Once read a flippant study in the US about how everyday motorists show certain attitudes in public. The study was executed quite simply, watching and recording behavior of motorists while idling in front of an intersection waiting for the lights to turn.
And the expected results came out quite cut and dried. When an expensive car like a Mercedes (that was then the example given) tarries a bit after the lights turn, there was a marked though muted hesitance of those in the back to start honking their horns. Not in the case of a more common and less-expensive car because almost immediately angry horns would start blaring at the first sign of delay.
The obvious inference was that those in the back associate expensive cars with important and influential people and thus the hesitance, and maybe, the fear to enrage the mighty and powerful. Not so with regular folks driving the typical sedans you see toiling around.
Nothing new here. Especially in this age when perception is king. A local Hizzoner who initially portrayed himself as the spokesperson of the masa was noted upon his election to have selected the most expensive SUV to be found locally, instead of taking possession of the former mayor’s still-looking-new and expensive service car. One to commemorate and to measure up to a newly-minted exalted position?
Anyway, this behavior is true in the US, and true everywhere else I dare say. And I cull from my own personal experiences to drive home this well-worn point
Here in the old homeland, I typically have 3 options of vehicles to drive. There was a 4th one, a two-wheeler, but because of real imminent dangers to life and limb decided to consign it to the mountains for some other use.
Lucky me? Not really, since all 3 of them are quite old – the latest one having come out in 2007, the oldest a remnant of 1995, and the 3rd, a pretender of a vehicle bought over 10 years ago. Anyway, they all have one general purpose, to get me from Point A to Point B said idiomatically, with the least amount of accompanying problems like ease of parking, and maneuverability in narrowed streets and traffic jams. Thus, for certain specific purposes and occasions, each fills the bill which the 2 others would not be able to do as well. Thus my choices as to which vehicle to use would be predicated by the purpose or purposes of the trip.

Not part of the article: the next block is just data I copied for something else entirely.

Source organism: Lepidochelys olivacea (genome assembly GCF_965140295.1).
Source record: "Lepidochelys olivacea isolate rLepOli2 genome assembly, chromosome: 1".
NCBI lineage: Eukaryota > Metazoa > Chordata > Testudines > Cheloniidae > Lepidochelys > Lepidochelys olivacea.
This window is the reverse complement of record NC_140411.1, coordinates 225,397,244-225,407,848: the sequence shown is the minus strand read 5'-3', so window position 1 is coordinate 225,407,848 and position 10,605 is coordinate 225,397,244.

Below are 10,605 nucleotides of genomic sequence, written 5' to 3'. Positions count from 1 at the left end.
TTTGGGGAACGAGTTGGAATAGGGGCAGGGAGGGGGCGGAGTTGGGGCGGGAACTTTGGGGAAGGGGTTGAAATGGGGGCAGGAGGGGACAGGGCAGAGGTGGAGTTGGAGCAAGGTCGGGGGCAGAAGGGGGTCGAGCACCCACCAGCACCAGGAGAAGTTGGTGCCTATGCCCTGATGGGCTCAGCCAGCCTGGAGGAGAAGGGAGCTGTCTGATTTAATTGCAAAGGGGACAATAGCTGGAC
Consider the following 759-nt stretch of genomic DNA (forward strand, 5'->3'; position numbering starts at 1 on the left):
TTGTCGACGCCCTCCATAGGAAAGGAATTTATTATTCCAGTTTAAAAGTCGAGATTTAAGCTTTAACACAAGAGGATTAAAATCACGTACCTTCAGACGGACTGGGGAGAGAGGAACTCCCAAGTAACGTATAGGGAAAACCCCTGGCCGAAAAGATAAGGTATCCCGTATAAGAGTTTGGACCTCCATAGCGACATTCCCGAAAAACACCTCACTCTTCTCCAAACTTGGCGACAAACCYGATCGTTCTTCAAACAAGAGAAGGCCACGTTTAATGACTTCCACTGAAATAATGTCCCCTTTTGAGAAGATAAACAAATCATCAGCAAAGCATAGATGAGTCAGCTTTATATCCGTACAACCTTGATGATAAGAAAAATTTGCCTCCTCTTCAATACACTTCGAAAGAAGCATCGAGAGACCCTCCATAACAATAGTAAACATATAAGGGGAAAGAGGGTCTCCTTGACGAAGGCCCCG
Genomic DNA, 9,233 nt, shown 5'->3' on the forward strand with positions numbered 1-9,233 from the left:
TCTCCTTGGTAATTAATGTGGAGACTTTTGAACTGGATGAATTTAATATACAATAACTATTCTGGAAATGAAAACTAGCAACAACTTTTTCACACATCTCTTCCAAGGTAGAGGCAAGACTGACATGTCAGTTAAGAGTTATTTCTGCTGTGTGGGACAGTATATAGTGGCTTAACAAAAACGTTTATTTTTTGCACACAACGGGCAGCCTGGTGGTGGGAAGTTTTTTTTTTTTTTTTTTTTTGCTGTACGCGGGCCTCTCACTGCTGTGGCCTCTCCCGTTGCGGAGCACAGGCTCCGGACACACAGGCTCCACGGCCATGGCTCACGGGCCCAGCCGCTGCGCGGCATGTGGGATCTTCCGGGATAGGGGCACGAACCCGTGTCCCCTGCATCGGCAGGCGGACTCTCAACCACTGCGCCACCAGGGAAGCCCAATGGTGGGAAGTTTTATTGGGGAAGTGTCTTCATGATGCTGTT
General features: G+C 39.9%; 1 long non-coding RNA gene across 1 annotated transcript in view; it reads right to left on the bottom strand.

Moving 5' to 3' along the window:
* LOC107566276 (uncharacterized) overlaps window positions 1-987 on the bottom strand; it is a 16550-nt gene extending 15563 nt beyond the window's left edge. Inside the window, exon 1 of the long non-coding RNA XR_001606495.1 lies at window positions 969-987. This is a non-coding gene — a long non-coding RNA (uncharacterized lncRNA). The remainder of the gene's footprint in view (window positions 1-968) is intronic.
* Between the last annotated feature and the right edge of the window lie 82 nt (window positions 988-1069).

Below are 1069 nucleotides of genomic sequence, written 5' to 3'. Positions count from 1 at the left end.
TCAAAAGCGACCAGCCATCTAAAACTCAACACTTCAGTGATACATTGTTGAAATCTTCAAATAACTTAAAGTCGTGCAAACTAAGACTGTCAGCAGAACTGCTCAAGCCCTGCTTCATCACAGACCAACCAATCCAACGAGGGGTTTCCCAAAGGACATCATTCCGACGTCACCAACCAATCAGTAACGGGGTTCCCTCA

In Cagayan de Oro, with all the attendant traffic problems plaguing the city, the ideal would have been the motorbike. It could go most anywhere, even on sidewalks and parking would pose no problem. But the lurking trade-off is the risk to one’s health, both physical and mental. So on to the next best options.
Since we are dealing with behavior of motorists, one can say outright that the vehicle that gets the least respect and courtesy is the smallish and cheap Multicab van, and the one that is better deferred to would be the DMax, I guess partly because of its very robust engine and size. And thus, its overall price. And the oldest one the L200 pick-up is in the middle, at times getting some respect but in most other times treated like the aged senior citizen that it is.
So how do all of this translate or play out into the reality that driving around the streets of the city on any given day is?
For sure, driving the Multicab literally means getting no respect or quarter at all. From all and sundry. Not from the huge and shiny SUVs with their deeply-tinted windows. Certainly not from the gargantuan trucks oozing out of the city’s narrow streets. Not from the devil-may-care jeepneys/taxis and other public utilities. Not from the relas who live in a world all to their own. Not from the pesky pedicabs sprouting all over the place. And yes, not even from the wayward pedestrians and the traffic enforcers when they are around. Why, last Friday one RTA personnel manning a busy intersection could not help himself mutter within earshot how slow my Multicab was in clearing the intersection he was trying to keep from tangling.